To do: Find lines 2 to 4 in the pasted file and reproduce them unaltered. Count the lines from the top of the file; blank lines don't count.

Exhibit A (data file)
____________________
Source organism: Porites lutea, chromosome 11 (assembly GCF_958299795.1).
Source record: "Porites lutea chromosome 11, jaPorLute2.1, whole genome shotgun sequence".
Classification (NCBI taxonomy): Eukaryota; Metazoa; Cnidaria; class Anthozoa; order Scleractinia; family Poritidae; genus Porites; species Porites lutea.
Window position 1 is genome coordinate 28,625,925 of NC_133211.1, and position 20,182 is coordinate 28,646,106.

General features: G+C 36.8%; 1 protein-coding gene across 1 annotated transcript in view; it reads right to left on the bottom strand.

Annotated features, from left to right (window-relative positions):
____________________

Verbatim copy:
Source record: "Porites lutea chromosome 11, jaPorLute2.1, whole genome shotgun sequence".
Classification (NCBI taxonomy): Eukaryota; Metazoa; Cnidaria; class Anthozoa; order Scleractinia; family Poritidae; genus Porites; species Porites lutea.
Window position 1 is genome coordinate 28,625,925 of NC_133211.1, and position 20,182 is coordinate 28,646,106.